## Help with Linear Algebra T/F Questions

Below is some statements for inverse, permutation and transposes. Next to them I will write what I believe to be correct. I know that at least one of my responses is incorrect, can anybody help me? I greatly appreciate it.

Assume that all matrices are n\times n, that P and Q are permutation matrices and that R is a permutation matrix that interchanges two (otherwise unspecified) rows

If A is symmetric and A=LU then L = U^T. F

PQ=QP F

R^-1 = R T

R^15 = R F

The inverse of an invertible symmetric matrix is symmetric. T

A (square) matrix being invertible means the same as it being non-singular. T

A nxn matrix is invertible if and only if elimination, possibly including row interchanges, produces n non-zero pivots. T

The inverse of an invertible matrix is invertible. F

(AB)^-1= (A^-1)(B^-1). F

(AB)^-1= (B^-1)(A^-1). T

if A and B are invertible, then so is AB. T
1. The problem statement, all variables and given/known data

2. Relevant equations

3. The attempt at a solution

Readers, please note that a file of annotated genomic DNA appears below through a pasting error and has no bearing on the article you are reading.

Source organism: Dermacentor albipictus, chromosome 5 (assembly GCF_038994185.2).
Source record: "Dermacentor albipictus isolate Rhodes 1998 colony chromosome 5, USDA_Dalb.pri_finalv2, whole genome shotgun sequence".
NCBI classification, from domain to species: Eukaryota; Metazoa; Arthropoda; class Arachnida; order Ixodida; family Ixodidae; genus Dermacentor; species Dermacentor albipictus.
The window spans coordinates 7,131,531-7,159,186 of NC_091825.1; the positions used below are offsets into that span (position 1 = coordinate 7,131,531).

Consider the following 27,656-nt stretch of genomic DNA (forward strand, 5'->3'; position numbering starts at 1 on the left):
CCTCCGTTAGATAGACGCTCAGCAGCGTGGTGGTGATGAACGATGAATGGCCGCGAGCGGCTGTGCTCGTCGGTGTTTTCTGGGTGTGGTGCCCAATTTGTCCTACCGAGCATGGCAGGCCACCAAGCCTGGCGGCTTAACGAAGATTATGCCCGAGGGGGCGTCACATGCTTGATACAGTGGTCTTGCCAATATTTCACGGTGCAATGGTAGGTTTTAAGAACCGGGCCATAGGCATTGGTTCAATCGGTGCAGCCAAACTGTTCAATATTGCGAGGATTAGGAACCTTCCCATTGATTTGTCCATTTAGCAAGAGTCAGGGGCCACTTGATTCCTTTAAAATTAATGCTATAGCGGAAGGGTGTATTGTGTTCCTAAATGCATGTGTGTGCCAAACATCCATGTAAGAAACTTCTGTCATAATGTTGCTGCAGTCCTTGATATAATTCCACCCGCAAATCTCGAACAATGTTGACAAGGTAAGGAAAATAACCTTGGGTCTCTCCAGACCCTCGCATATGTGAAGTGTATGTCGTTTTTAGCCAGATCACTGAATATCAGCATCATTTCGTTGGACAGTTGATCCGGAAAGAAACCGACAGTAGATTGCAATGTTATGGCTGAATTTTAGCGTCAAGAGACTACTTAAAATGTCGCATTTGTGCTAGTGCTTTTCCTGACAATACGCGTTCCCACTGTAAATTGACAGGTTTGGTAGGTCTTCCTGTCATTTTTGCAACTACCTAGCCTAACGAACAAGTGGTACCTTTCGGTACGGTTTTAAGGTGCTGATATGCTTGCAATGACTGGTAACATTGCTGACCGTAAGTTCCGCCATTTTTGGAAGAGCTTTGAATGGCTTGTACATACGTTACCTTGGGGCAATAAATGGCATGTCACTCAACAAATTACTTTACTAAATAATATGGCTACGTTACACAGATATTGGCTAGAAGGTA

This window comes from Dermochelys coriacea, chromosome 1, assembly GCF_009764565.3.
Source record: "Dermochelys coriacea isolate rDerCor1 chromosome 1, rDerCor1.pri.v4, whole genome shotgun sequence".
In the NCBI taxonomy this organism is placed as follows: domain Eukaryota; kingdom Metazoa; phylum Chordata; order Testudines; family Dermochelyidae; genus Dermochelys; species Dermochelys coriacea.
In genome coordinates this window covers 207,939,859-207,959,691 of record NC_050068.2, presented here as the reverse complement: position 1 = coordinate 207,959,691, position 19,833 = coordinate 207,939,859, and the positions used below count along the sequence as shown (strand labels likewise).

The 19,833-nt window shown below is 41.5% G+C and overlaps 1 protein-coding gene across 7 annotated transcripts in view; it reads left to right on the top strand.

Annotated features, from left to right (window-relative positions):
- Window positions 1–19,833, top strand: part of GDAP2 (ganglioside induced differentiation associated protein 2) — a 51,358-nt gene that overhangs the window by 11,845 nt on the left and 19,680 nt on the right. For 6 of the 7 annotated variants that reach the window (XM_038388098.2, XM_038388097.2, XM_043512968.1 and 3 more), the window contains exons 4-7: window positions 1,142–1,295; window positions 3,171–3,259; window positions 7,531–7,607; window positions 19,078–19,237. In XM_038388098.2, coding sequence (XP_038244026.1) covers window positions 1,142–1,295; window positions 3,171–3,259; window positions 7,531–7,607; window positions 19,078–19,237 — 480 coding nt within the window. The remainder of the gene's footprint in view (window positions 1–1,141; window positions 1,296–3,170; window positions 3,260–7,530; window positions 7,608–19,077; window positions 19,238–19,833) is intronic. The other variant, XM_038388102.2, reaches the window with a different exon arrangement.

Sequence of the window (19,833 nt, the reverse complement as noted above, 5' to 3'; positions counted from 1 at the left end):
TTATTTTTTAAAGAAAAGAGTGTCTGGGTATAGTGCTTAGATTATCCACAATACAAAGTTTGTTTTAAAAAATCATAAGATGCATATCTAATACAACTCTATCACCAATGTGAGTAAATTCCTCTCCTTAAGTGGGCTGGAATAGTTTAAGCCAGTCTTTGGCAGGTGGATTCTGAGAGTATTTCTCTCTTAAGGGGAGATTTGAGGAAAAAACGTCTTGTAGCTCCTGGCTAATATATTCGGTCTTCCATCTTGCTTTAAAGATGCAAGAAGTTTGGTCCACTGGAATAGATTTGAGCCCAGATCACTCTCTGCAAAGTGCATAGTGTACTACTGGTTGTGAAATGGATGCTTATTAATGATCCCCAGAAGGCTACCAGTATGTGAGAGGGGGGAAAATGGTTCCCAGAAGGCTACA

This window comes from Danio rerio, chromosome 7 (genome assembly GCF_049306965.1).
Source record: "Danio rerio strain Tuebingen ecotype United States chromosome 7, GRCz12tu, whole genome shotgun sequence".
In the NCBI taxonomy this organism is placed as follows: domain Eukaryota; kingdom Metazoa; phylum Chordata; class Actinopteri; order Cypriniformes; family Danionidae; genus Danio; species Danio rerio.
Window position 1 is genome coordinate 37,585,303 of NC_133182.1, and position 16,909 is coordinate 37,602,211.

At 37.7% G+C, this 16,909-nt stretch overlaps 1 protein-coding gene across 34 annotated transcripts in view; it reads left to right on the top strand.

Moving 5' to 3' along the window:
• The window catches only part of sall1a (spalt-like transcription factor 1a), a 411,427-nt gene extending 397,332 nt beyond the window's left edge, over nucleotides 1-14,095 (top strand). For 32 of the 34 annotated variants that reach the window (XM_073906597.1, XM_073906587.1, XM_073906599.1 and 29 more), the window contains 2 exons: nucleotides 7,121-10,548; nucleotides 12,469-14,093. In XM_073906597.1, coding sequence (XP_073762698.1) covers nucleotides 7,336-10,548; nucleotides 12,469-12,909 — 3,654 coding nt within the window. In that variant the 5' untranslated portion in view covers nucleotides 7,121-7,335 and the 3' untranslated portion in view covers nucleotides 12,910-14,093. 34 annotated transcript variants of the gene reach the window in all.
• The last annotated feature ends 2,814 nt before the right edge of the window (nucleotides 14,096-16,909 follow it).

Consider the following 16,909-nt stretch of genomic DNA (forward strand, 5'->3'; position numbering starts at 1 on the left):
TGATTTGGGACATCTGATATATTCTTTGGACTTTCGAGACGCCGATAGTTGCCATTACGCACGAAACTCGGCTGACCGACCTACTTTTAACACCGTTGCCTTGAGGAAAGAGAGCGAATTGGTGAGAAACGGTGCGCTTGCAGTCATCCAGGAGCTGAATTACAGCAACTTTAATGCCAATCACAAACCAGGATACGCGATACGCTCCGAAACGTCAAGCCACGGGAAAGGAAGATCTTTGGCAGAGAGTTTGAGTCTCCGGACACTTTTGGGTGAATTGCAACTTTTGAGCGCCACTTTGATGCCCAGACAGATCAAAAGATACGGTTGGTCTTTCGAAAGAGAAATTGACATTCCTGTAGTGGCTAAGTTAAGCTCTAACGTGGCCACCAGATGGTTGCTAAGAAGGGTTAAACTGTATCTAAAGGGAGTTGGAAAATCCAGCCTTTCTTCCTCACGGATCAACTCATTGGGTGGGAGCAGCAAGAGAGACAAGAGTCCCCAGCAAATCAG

PhysOrg.com science news on PhysOrg.com >> City-life changes blackbird personalities, study shows>> Origins of 'The Hoff' crab revealed (w/ Video)>> Older males make better fathers: Mature male beetles work harder, care less about female infidelity
 "The inverse of an invertible matrix is symmetric" T -This is not true. For example, consider the matrix [1,3\\1,2]]. Its inverse is [-2,3\\1,-1]], which is not symmetric. "The inverse of an invertible matrix is invertible" F -This actually is true. Let A be invertible, so A^-1=B is its inverse. Then B is certainly invertible, because BA=A^-1*A=I, and AB=A*A^-1=I. That is, A is the inverse of B. I'm assuming of course that you're working over a field.
 Recognitions: Gold Member Science Advisor Staff Emeritus christoff, the statement was "The inverse of an invertible symmetric matrix is symmetric" and that is true. If R is a "permutation matrix that interchanges two (otherwise unspecified) rows" then it is true that $R^{-1}= R$. And because that is true, it follows that $R^2= R*R= R*R^{-1}= I$. From that it follows that R to any even power is I and R to any odd power is R.

## Help with Linear Algebra T/F Questions

Ah, my apologies, and thank you for the clarification, HallsofIvy. I guess my eyes skipped over that word.

 Tags inverses, linear algebra, permuations, transposes

 Similar discussions for: Help with Linear Algebra T/F Questions Thread Forum Replies Academic Guidance 5 Calculus & Beyond Homework 3 Linear & Abstract Algebra 4 Calculus & Beyond Homework 5 Introductory Physics Homework 3